Rontogiannis Aristofanis Rontogiannis Aristofanis - 1 month ago 10
C Question

Simulation of templates in C (for a queue data type)

I' m trying to implement a

queue
structure using C. My implementation is very simple; the queue can hold only
int
s and nothing else. I was wondering if I could simulate
C++
templates in
C
(probably by using the preprocessor
#define
) so that my
queue
can hold any data type.

Note: I do not want to use
void*
. I think it is a bit risky and can easily cause bizarre runtime errors.

Answer

You can use subtle and ugly tricks in order to create that kind of templates. Here's what I would do:

Creation of a templated list

Macro to define the list

I would first create a macro - let's call it say define_list(type) - that would create all the functions for a list of a given type. I would then create a global structure containing function pointers to all the list's functions and then have a pointer to that global structure in each instance of the list (note how similar it is to a virtual method table). This kind of thing:

#define define_list(type) \
\
    struct _list_##type; \
    \
    typedef struct \
    { \
        int (*is_empty)(const struct _list_##type*); \
        size_t (*size)(const struct _list_##type*); \
        const type (*front)(const struct _list_##type*); \
        void (*push_front)(struct _list_##type*, type); \
    } _list_functions_##type; \
    \
    typedef struct _list_elem_##type \
    { \
        type _data; \
        struct _list_elem_##type* _next; \
    } list_elem_##type; \
    \
    typedef struct _list_##type \
    { \
        size_t _size; \
        list_elem_##type* _first; \
        list_elem_##type* _last; \
        _list_functions_##type* _functions; \
    } List_##type; \
    \
    List_##type* new_list_##type(); \
    bool list_is_empty_##type(const List_##type* list); \
    size_t list_size_##type(const List_##type* list); \
    const type list_front_##type(const List_##type* list); \
    void list_push_front_##type(List_##type* list, type elem); \
    \
    bool list_is_empty_##type(const List_##type* list) \
    { \
        return list->_size == 0; \
    } \
    \
    size_t list_size_##type(const List_##type* list) \
    { \
        return list->_size; \
    } \
    \
    const type list_front_##type(const List_##type* list) \
    { \
        return list->_first->_data; \
    } \
    \
    void list_push_front_##type(List_##type* list, type elem) \
    { \
        ... \
    } \
    \
    _list_functions_##type _list_funcs_##type = { \
        &list_is_empty_##type, \
        &list_size_##type, \
        &list_front_##type, \
        &list_push_front_##type, \
    }; \
    \
    List_##type* new_list_##type() \
    { \
        List_##type* res = (List_##type*) malloc(sizeof(List_##type)); \
        res->_size = 0; \
        res->_first = NULL; \
        res->_functions = &_list_funcs_##type; \
        return res; \
    }

#define List(type) \
    List_##type

#define new_list(type) \
    new_list_##type()

Generic interface

Here are some macros that simply call the list's functions via the stored function pointers:

#define is_empty(collection) \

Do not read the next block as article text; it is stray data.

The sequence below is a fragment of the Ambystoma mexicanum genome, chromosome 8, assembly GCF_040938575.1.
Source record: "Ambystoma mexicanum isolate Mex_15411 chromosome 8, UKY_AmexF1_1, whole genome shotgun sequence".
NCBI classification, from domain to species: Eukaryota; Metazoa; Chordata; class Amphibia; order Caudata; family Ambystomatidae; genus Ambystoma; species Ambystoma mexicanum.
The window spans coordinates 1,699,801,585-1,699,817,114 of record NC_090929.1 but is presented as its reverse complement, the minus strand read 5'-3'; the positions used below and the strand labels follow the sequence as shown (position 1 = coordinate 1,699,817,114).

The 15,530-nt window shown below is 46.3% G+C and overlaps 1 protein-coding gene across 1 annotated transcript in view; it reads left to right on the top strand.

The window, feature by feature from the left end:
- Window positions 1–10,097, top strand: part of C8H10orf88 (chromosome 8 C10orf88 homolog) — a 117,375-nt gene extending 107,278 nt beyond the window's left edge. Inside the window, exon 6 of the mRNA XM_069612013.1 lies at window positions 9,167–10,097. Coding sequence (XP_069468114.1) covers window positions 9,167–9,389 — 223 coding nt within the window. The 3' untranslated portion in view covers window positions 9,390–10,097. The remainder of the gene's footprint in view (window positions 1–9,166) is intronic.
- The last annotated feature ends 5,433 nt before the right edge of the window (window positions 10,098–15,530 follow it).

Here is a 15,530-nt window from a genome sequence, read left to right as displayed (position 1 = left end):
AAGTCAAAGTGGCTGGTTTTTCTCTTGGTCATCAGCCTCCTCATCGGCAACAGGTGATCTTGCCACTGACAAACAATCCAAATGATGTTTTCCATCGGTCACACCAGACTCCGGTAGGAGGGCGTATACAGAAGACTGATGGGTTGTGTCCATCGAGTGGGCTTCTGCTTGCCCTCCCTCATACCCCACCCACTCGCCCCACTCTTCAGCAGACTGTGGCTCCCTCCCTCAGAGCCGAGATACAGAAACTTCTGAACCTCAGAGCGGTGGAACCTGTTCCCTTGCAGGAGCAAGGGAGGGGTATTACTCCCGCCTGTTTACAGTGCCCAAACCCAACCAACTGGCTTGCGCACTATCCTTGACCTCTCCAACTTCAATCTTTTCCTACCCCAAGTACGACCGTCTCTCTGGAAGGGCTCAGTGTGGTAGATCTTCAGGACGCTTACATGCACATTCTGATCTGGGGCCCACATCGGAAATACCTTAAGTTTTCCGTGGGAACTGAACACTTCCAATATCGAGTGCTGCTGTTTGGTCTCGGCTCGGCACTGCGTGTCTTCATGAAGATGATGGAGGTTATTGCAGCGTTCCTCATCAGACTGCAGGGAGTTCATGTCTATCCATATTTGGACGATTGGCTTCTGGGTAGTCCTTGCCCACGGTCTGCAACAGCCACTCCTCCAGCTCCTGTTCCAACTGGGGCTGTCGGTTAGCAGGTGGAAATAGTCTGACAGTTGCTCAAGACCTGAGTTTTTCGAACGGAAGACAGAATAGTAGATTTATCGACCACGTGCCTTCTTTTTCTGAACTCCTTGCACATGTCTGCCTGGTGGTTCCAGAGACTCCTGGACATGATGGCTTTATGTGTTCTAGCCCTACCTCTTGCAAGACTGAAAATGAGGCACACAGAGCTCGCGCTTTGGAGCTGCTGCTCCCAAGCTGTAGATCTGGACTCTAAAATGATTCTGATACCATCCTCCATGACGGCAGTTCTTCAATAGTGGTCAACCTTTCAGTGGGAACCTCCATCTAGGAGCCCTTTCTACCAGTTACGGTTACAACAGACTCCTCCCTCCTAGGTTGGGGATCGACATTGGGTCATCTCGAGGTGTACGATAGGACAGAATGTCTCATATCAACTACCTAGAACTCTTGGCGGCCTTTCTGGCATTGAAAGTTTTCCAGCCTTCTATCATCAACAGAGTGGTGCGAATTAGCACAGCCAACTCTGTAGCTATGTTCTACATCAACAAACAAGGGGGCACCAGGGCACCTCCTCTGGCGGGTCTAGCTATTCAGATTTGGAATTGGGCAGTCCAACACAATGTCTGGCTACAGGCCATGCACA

collection->_functions->is_empty(collection)

#define size(collection) \
    collection->_functions->size(collection)

#define front(collection) \
    collection->_functions->front(collection)

#define push_front(collection, elem) \
    collection->_functions->push_front(collection, elem)

Note that if you use the same structure to design other collections than lists, you'll be able to use the last functions for any collections that stores the good pointers.

Example of use

And to conclude, a small example of how to use our new list template:

/* Define the data structures you need */
define_list(int)
define_list(float)

int main()
{
    List(int)* a = new_list(int);
    List(float)* b = new_list(float);

    push_front(a, 5);
    push_front(b, 5.2);
}

You can use that amount of tricks if you really want to have some kind of templates in C, but that's rather ugly (just use C++, it'll be simpler). The only overhead will be one more pointer per instance of data structure, and thus one more indirection whenever you call a function (no cast is done, you don't have to store void* pointers, yeah \o/). Hope you won't ever use that :p

Limitations

There are of course some limitations since we are using mere text replacement macros, and not real templates.

Define once

You can only define each type once per compile unit, otherwise, your program will fail to compile. This can be a major drawback for example if you write a library and some of your headers contain some define_ instructions.

Multi-word types

If you want to create a List whose template type is made of several words (signed char, unsigned long, const bar, struct foo...) or whose template type is a pointer (char*, void*...), you will have to typedef that type first.

define_list(int) /* OK */
define_list(char*) /* Error: pointer */
define_list(unsigned long) /* Error: several words */

typedef char* char_ptr;
typedef unsigned long ulong;
define_list(char_ptr) /* OK */
define_list(ulong) /* OK */

You will have to resort to the same trick if you want to create nested lists.

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